Newspaper article The Canadian Press

Groups Submit Plans to Save 128 of 907 Lighthouses Declared Surplus by Feds

Newspaper article The Canadian Press

Groups Submit Plans to Save 128 of 907 Lighthouses Declared Surplus by Feds

Article excerpt

Plans submitted to save 128 lighthouses

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HALIFAX - Community groups and municipalities in eight provinces have come forward with business plans to save only a fraction of the lighthouses that Ottawa says are no longer needed for navigational purposes.

In all, 128 plans were submitted by the June 1 deadline, the federal Fisheries Department confirmed Tuesday.

Five years ago, the department declared 970 of its active and inactive lighthouses surplus, saying they were no longer needed as aids to navigation, mainly because mariners now rely on satellite signals to set their courses.

Federal spokesman Andrew Anderson said despite the deadline, the department is willing to accept more business plans over the next two years, insisting that Ottawa isn't about to start demolishing or selling off surplus lighthouses.

"We are acutely aware that some of them can be of tremendous historic importance," Anderson said in an interview from Ottawa.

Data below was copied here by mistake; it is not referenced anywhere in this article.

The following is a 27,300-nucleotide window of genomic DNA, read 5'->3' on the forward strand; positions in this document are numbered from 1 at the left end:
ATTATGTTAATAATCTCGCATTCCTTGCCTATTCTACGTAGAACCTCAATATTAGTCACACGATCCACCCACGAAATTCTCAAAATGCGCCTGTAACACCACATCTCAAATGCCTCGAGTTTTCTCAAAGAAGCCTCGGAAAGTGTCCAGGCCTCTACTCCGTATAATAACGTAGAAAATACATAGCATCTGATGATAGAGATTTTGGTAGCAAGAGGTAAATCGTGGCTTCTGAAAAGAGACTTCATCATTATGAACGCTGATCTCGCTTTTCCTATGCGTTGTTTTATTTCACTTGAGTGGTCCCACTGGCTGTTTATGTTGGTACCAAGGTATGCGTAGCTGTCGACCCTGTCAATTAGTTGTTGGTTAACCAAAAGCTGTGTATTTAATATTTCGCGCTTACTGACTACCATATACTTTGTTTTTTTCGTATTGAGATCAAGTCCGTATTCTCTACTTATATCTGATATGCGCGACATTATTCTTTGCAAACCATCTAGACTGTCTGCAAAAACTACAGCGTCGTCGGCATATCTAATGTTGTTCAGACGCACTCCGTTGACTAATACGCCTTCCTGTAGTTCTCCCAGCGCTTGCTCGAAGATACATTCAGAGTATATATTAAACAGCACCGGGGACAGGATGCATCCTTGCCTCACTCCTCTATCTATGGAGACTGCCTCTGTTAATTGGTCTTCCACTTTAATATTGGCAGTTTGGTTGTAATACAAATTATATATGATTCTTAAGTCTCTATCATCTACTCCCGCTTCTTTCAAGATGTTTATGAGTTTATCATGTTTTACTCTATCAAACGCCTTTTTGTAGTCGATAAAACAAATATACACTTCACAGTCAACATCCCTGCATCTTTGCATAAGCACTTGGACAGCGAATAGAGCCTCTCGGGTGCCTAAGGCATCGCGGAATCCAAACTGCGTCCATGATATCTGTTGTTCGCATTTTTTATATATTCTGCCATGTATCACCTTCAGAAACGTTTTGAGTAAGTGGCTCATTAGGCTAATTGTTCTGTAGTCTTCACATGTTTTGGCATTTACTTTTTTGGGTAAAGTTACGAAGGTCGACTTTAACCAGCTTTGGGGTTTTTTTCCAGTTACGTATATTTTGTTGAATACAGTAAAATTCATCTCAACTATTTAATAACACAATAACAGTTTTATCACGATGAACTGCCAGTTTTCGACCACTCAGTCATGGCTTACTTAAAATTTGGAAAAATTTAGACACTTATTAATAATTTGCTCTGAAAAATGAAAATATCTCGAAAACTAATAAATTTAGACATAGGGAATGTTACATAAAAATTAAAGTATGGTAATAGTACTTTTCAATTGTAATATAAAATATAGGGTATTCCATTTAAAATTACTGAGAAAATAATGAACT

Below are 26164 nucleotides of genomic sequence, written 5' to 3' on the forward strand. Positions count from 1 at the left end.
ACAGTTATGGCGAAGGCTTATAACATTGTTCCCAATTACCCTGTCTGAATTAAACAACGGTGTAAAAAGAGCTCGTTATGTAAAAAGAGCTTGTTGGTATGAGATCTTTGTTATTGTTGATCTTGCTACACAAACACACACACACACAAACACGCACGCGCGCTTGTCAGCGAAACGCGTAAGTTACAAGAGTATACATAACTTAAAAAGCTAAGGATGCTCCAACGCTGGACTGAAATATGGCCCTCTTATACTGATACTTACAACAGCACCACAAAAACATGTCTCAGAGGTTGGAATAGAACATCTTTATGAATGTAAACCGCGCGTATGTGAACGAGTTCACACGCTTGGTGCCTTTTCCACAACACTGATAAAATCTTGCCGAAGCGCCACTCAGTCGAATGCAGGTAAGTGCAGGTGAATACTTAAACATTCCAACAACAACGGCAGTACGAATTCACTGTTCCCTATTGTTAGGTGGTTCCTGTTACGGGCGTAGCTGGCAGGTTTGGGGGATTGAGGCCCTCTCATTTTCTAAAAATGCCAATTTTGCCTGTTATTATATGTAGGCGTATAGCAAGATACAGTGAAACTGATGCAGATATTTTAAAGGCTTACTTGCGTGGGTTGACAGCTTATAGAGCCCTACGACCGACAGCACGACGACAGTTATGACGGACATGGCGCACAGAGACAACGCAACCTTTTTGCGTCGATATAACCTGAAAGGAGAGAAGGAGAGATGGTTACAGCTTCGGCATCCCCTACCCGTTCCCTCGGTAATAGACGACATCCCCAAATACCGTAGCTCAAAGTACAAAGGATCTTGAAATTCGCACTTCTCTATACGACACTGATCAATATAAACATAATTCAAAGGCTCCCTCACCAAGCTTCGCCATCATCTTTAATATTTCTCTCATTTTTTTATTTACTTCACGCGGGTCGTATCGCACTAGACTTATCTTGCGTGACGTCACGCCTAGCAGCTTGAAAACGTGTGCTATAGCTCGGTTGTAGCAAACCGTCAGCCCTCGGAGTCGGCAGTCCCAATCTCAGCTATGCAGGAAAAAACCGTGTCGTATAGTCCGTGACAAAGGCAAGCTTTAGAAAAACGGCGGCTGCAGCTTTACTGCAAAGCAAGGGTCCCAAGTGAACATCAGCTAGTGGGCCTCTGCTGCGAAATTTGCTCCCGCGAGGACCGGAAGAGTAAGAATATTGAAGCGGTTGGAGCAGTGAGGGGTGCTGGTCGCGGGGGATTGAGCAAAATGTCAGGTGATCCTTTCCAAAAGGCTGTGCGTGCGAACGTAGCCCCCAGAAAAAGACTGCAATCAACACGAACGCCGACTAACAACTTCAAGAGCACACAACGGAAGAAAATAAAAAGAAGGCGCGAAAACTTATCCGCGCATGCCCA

"If there's a community interested ... in taking a property and leveraging it for economic development in their community, then we certainly will enable that."

Of the 128 plans submitted, there are: 50 from Ontario, 29 from Nova Scotia, 20 from P.E.I., 12 from Quebec, eight from Newfoundland and Labrador, five from New Brunswick, two from Manitoba and two from British Columbia.

Anderson said the 970 figure that appears on the department's website it includes unusual structures that aren't typically thought of as lighthouses, including simple aluminum poles with lights on top.

A more recent inventory has also revealed that some of the lighthouses on the original list have already been destroyed or fallen to ruin, he said.

Last week, the department faced sharp criticism from three conservation groups that said the process of transferring ownership of surplus lighthouses under the federal Heritage Lighthouse Protection Act was badly flawed.

Barry MacDonald, president of the Nova Scotia Lighthouse Preservation Society, said the act won't help some of Canada's oldest and largest lighthouses because these structures are too expensive to maintain without government support. …

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